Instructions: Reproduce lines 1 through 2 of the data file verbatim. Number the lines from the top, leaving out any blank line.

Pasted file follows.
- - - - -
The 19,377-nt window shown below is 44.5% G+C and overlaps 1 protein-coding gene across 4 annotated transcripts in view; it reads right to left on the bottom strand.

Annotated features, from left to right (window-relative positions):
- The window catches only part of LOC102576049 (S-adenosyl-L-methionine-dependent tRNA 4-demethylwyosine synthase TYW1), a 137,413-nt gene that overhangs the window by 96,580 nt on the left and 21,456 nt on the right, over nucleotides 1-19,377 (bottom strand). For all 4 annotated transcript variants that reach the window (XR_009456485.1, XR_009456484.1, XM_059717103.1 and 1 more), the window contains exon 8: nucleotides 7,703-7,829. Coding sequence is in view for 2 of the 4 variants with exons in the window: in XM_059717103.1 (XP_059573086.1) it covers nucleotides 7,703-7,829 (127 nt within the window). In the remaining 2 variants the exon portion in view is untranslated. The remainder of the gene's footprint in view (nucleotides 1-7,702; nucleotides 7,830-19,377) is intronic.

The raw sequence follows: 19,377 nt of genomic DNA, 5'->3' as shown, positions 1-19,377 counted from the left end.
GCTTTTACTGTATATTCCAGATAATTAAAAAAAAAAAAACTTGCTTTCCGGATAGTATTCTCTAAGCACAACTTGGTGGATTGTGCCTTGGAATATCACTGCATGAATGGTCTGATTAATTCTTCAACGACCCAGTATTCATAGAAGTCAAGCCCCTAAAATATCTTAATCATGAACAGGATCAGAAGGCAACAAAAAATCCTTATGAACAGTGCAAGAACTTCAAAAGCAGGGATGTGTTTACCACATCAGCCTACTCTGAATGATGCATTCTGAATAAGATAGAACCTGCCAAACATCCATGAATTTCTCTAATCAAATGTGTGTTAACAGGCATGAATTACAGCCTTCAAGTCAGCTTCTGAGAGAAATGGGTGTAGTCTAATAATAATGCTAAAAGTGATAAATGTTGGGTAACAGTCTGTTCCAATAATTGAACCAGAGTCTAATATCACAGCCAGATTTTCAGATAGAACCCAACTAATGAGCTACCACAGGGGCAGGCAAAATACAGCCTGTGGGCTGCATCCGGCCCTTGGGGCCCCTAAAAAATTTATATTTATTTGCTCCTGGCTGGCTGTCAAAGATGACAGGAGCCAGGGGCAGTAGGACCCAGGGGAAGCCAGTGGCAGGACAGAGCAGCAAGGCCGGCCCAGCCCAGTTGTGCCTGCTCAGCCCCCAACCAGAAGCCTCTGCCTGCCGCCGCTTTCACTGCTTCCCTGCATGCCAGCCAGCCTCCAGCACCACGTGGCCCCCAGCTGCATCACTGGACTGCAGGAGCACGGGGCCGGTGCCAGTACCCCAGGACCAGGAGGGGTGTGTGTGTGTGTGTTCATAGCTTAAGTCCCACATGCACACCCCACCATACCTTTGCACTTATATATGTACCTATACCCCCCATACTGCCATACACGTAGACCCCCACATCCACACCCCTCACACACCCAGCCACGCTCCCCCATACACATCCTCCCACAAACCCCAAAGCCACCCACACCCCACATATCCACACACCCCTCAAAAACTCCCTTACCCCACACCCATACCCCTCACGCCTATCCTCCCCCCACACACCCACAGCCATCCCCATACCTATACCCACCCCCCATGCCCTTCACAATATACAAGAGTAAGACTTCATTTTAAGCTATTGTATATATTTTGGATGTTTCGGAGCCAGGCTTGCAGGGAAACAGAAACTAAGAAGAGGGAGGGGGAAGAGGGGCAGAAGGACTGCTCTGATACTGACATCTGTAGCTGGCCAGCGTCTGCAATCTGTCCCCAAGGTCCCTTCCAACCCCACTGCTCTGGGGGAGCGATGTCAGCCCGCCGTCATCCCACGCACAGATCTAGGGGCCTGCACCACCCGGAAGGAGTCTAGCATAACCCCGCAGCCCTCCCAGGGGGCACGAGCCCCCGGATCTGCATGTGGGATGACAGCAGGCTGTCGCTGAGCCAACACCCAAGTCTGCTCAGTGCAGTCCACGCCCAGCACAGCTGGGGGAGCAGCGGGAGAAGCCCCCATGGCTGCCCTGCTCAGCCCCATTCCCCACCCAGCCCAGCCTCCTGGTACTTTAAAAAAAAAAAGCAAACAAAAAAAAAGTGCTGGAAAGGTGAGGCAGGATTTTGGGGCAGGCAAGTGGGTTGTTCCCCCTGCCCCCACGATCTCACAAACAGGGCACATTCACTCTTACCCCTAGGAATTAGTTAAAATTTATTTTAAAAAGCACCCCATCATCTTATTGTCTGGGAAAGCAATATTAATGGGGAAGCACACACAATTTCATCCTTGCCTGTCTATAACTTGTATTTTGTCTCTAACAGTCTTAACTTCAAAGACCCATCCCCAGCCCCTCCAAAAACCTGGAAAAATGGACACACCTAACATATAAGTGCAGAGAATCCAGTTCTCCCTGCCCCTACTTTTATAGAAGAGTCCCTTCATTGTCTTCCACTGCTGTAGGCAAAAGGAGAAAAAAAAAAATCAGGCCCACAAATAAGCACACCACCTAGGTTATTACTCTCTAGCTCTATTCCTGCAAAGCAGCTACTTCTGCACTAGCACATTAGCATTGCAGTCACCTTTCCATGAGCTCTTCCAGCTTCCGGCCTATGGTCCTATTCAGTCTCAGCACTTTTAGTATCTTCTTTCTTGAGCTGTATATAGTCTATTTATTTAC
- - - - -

The 19,377-nt window shown below is 44.5% G+C and overlaps 1 protein-coding gene across 4 annotated transcripts in view; it reads right to left on the bottom strand.

Annotated features, from left to right (window-relative positions):